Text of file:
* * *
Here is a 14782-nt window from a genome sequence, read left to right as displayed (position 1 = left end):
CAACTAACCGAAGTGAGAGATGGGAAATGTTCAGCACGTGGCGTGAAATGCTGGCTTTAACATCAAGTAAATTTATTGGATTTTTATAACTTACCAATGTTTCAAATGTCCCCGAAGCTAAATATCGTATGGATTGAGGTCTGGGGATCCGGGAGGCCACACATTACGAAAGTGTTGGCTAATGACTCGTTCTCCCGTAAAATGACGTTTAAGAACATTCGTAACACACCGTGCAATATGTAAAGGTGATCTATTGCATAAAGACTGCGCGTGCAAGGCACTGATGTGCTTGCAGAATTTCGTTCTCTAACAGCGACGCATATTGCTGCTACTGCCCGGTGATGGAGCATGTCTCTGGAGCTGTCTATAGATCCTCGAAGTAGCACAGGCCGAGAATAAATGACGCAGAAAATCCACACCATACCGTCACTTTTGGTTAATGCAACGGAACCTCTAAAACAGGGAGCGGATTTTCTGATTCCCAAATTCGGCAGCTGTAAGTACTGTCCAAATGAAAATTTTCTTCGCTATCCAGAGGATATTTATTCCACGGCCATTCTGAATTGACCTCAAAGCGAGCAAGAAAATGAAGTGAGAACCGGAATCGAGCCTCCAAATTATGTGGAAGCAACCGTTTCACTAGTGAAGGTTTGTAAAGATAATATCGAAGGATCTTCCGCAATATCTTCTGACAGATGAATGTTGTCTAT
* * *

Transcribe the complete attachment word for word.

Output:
Here is a 14782-nt window from a genome sequence, read left to right as displayed (position 1 = left end):
CAACTAACCGAAGTGAGAGATGGGAAATGTTCAGCACGTGGCGTGAAATGCTGGCTTTAACATCAAGTAAATTTATTGGATTTTTATAACTTACCAATGTTTCAAATGTCCCCGAAGCTAAATATCGTATGGATTGAGGTCTGGGGATCCGGGAGGCCACACATTACGAAAGTGTTGGCTAATGACTCGTTCTCCCGTAAAATGACGTTTAAGAACATTCGTAACACACCGTGCAATATGTAAAGGTGATCTATTGCATAAAGACTGCGCGTGCAAGGCACTGATGTGCTTGCAGAATTTCGTTCTCTAACAGCGACGCATATTGCTGCTACTGCCCGGTGATGGAGCATGTCTCTGGAGCTGTCTATAGATCCTCGAAGTAGCACAGGCCGAGAATAAATGACGCAGAAAATCCACACCATACCGTCACTTTTGGTTAATGCAACGGAACCTCTAAAACAGGGAGCGGATTTTCTGATTCCCAAATTCGGCAGCTGTAAGTACTGTCCAAATGAAAATTTTCTTCGCTATCCAGAGGATATTTATTCCACGGCCATTCTGAATTGACCTCAAAGCGAGCAAGAAAATGAAGTGAGAACCGGAATCGAGCCTCCAAATTATGTGGAAGCAACCGTTTCACTAGTGAAGGTTTGTAAAGATAATATCGAAGGATCTTCCGCAATATCTTCTGACAGATGAATGTTGTCTAT